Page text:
Sponsored by Workleap Officevibe
In most organizations, the human resources team is a primary point of contact throughout the employee journey. From the very first nerve-wracking moments of the recruitment process to bittersweet exit interviews, an HR representative is usually there to guide us through it all. But how can HR help boost employee engagement along the way?
Working in tandem with senior leaders and managers, HR team members are in a unique position to help build and maintain a strong, sustainable workplace experience. And one sure-fire way to foster a positive experience is by ensuring that employees feel committed and motivated each day.
However, keeping engagement high is easier said than done — especially with change affecting so many aspects of organizational life:
- Remote and hybrid work standards remain fluid as we navigate post-pandemic norms.
- Automation and other emerging technologies are redefining established skills and work processes.
- Businesses across multiple industries are facing uncertainty and disruption.
Obstacles like these are the reason why HR matters more than ever. When organizations are navigating difficult challenges, HR teams can help ensure that employees are committed, happy, and motivated.
In this article, we’ll explore some proven strategies your human resources team can implement to boost employee engagement and sustain that kind of culture over time.
The Importance of Engagement
There are no ifs, ands, or buts about it. Ensuring employees are engaged is vital to the overall success of any organization.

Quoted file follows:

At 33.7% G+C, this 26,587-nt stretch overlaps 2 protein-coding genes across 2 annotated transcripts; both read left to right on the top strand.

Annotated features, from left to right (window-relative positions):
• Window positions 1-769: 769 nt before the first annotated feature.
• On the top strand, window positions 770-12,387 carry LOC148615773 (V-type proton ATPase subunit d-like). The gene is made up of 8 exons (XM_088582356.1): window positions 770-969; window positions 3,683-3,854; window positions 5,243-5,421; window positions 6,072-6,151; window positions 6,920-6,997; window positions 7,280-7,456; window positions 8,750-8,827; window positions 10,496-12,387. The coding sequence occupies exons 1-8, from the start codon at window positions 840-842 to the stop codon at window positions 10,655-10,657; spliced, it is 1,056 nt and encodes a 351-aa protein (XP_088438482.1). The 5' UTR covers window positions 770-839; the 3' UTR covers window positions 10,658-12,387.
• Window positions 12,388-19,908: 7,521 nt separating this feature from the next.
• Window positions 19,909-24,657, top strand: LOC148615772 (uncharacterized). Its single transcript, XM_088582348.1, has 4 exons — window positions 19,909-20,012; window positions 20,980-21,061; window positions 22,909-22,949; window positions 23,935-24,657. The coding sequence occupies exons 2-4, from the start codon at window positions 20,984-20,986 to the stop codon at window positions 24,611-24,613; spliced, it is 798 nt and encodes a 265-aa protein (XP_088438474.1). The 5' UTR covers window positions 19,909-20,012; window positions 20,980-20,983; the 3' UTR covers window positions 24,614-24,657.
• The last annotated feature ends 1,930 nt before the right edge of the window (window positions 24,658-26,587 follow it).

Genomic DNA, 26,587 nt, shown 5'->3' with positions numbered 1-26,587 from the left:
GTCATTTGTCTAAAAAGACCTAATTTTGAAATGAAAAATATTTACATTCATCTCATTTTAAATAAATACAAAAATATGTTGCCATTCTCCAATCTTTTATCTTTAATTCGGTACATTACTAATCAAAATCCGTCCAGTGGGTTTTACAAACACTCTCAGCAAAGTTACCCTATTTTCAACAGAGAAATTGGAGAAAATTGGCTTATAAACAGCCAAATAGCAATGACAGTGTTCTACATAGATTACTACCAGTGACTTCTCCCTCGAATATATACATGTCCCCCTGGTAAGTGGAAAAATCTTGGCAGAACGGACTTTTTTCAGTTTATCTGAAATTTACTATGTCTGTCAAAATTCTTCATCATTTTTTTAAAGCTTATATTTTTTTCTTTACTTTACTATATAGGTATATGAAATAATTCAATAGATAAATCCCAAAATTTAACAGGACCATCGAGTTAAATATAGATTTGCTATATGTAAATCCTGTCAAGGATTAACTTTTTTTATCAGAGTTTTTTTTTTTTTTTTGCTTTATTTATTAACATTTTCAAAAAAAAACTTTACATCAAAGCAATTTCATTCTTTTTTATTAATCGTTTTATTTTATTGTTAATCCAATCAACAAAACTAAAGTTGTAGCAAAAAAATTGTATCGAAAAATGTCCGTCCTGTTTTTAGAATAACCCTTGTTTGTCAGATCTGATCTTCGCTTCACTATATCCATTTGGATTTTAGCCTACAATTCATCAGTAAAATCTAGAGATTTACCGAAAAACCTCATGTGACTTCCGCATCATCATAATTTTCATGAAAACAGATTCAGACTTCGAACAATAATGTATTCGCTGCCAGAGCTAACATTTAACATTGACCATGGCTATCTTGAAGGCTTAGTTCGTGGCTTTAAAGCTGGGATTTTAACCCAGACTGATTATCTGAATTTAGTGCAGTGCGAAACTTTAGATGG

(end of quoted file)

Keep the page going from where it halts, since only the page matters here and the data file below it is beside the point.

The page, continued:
What’s at stake? Research shows that if your workforce isn’t engaged, your company is likely to underperform at multiple levels. For example, you can expect to see:
- Higher workplace stress
- Increased absenteeism
- Lower productivity
- Reduced employee retention
- Unachieved business goals
No one wants to face these issues. But how can you avoid them?
8 Strategies to Boost Employee Engagement
It’s easy to talk about the perils of poor engagement or the benefits of improving it. But what strategies can HR implement that will actually boost engagement and keep top talent around for the long haul?
Below are 8 ways to move the meter. Keep in mind that arbitrarily focusing on only one strategy won’t achieve the best results. Instead, start by considering your organization’s current situation and objectives. Think about which of these ideas will likely make the biggest impact on your workforce. Then try a combination of methods that address your specific needs:
1. Choose the Best Employee for Each Role
During the hiring process, HR is responsible for helping to identify and select the best candidates for every open position. Because they’re aware of each team’s needs and the company’s broader objectives, it makes sense for HR to recommend candidates who are the best fit.
This also means HR should be responsible for ensuring that anyone you hire thrives in their role. So, if an employee is struggling, the appropriate HR representative should work alongside that person’s manager to assess the situation. It may mean the employee would perform more effectively under different leadership or in a different role.
2. Provide Stellar Onboarding